KAMPALA – During the pre-trial session of the election petition at Supreme Court about two weeks ago, Robert Kyagulanyi,’s lawyers told the Supreme Court panel of nine justices led by Chief Justice Alfonse Owiny-Dollo that they were facing hurdles in collection of hurdles.
“Some of our witnesses who would have sworn in affidavits have been arrested. “Some of them were arrested in Mbarara. We couldn’t meet them because they had a meeting with the Deputy Inspector General of Police [Maj Gen Paul Lokech],” Mr Medard Lubega Sseggona, Mr Kyagulanyi’s lead lawyer of the day, told court
This statement by the lawyers signalled the bumps and hurdles that were bound to come for Bobi Wine who is challenging President Museveni’s recent electoral victory.
Then on February 9, the court unanimously dismissed Bobi Wine’s application seeking to amend his petition on grounds that the issues the amendment sought to introduce had already been raised in the original petition.
The court ruling followed submissions in which Mr Kyagulanyi, through his lawyers led by Mr Sseggona, vainly asked the court to allow his client extra permission to file additional affidavits to support his petition.
In his submissions, Mr Sseggona had asked the court to allow his clients file the new affidavits out of time to enable the court to effectively interrogate the petition.
On Friday, February 19, 2021, the Supreme Court rejected additional evidence which Mr Kyagulanyi’s lawyers said was contained in more than 200 affidavits to beef up their challenge to Mr Museveni’s re-election. The affidavits were attached with evidential documents, audio and video compact discs (CDs) in four volumes.
The rejected documents included affidavits by Mr Kyagulanyi’s NUP party lawyer Benjamin Katana and party secretary general David Lewis Rubongoya, Mukono Municipality MP Betty Nambooze, and other sworn statements by jailed singer Ali Bukeni, aka Nubian Li, and veteran journalist Kalundi Serumaga.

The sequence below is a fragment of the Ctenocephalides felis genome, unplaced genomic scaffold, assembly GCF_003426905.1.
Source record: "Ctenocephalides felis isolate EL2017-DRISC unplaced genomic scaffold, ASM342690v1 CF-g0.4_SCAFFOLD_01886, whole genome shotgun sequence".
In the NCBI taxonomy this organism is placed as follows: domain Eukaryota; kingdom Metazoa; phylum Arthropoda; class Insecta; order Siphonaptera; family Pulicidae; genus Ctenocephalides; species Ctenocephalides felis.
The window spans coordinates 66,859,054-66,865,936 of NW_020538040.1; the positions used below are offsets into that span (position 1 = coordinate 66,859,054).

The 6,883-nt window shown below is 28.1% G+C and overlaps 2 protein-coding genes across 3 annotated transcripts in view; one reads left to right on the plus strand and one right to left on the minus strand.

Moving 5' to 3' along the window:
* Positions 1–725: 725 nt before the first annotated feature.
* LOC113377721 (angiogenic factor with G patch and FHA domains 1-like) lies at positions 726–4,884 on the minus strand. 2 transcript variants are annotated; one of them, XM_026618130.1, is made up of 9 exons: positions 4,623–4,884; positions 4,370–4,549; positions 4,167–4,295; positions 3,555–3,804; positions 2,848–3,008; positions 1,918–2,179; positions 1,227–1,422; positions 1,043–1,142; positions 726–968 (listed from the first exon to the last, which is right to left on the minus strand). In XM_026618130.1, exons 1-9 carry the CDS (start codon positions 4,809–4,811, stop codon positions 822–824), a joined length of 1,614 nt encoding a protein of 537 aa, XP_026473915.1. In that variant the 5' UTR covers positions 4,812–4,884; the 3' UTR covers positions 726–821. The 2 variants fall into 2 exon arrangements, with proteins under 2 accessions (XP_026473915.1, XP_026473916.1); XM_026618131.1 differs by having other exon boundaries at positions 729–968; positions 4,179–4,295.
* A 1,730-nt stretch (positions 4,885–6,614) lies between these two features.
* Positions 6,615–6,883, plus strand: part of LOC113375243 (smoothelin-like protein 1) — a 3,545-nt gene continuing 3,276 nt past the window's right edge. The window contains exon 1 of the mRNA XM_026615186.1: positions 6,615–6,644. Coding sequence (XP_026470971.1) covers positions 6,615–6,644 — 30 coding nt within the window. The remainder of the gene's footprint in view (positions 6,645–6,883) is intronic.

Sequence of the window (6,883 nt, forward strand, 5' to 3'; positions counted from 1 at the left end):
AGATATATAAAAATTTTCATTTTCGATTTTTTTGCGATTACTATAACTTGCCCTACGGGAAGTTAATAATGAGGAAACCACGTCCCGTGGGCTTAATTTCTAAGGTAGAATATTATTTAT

The Friday Supreme Court’s ruling was the third time that Mr Kyagulanyi suffered a setback in his bid to overturn Mr Museveni’s victory.
So on Monday, when the National Unity Platform president justified the decision to withdraw the election petition, the writing was already on the wall.
Bobi Wine said he did not expect justice from what he described as a compromised Supreme Court.
Bobi Wine explained that his case will now be taken to the public court since Ugandan courts have failed to show that they are independent but instead continue to work for President Museveni
“We have decided to remove our case from Owiny Dollo’s court, we shall now take the matter to the court of public opinion,” Bobi Wine said.
“Just like Museveni sought to challenge the victory of Obote in 1980 and later withdrew the case and chose to go to the bush, we have also sought the same since the circumstances are not any different,” he added.
“We are peaceful and we shall not use violence as Museveni did,” he explained.
On Friday, Chief Justice Alfonse Owiny-Dollo said that the judges of the Supreme Court cannot be intimidated by statements made by Bobi Wine in the handling of the Presidential Election petition that seeks to challenge President Museveni’s victory in the January 14 polls.
“If anyone thinks he can intimidate, blackmail, induce the Chief Justice, then he is headed for a crash. I have a conviction that what I am doing is right,” said Chief Justice Dollo adding that whatever is being said outside the court premises have no bearing on the presidential election petition.
Justice Dollo added: “I want to say that the judges took oath to protect the Constitution. In the oath, we all took to exercise judicial functions entrusted to me in accordance with the laws of Uganda without fear, favour, affection or ill-will.”
While the Judiciary insists that it is independent, doubts will always remain.
On Sunday, the Judiciary came out to clarify that the Chief Justice has never secretly met President Museveni contrary to the social media reports.
Social media reports had claimed that a police officer had been arrested for leaking CCTV video footage and photographs of the Judiciary leaders’ motorcade driving into and out of the State House, Entebbe, for the alleged secret meeting.
The Judiciary has instead clarified that the recent meetings that the two leaders have had, were official and that were held in public and in full glare of the media.
Peter Walubiri, a constitutional lawyer, explains that the current political environment could not allow a petitioner to file a formidable presidential petition challenging Mr Museveni’s election victory.
“The violence seen in the previous election was too much. We didn’t experience that in 2006 or 2001. I can imagine many people who would have given evidence are now in fear. It is very hard to get evidence in a presidential petition with the way Uganda is run,” he says.